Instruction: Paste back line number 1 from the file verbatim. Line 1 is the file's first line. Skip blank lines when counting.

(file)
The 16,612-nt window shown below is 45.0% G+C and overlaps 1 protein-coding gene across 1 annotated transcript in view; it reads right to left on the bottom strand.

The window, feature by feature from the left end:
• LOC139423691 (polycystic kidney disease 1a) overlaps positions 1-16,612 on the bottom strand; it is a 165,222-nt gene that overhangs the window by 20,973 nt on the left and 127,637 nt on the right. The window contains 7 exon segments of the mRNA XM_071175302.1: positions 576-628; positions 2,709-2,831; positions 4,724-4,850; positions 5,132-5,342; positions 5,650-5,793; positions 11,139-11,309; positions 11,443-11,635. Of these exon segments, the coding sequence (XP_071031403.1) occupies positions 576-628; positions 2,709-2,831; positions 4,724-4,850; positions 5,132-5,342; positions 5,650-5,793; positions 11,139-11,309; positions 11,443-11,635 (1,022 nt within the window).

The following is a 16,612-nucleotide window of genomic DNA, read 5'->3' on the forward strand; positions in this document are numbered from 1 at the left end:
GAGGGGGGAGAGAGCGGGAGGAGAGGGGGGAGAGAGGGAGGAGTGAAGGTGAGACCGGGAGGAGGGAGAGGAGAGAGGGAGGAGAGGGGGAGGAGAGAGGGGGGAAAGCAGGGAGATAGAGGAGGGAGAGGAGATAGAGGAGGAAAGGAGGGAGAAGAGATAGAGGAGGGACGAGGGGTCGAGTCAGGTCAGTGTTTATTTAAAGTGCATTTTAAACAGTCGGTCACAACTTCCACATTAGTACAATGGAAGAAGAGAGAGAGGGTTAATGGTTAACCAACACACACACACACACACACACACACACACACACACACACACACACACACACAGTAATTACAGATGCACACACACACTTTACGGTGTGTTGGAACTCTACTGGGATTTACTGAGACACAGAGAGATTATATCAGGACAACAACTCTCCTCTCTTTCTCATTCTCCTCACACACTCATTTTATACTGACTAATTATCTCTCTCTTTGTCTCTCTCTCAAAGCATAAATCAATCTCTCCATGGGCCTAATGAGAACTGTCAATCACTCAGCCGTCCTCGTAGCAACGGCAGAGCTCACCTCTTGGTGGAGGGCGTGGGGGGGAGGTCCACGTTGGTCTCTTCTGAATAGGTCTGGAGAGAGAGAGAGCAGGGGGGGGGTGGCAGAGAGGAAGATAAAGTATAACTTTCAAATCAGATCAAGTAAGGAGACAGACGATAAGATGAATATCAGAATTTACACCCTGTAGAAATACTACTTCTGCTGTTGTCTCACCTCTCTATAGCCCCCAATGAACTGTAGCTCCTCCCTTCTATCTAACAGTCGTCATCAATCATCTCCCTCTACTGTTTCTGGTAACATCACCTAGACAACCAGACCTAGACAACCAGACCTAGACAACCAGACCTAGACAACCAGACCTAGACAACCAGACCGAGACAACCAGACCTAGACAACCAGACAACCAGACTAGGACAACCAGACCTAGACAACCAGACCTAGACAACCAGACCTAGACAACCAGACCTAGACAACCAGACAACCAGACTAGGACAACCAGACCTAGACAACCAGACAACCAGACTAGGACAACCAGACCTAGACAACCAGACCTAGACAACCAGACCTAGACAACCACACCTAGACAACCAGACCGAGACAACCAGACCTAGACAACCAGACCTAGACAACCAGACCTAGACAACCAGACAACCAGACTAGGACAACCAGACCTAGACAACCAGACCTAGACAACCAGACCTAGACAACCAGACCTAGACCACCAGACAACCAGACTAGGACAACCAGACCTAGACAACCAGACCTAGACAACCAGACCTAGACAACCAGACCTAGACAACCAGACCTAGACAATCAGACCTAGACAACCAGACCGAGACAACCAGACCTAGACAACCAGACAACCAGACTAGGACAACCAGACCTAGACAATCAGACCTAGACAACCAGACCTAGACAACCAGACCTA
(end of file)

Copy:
The 16,612-nt window shown below is 45.0% G+C and overlaps 1 protein-coding gene across 1 annotated transcript in view; it reads right to left on the bottom strand.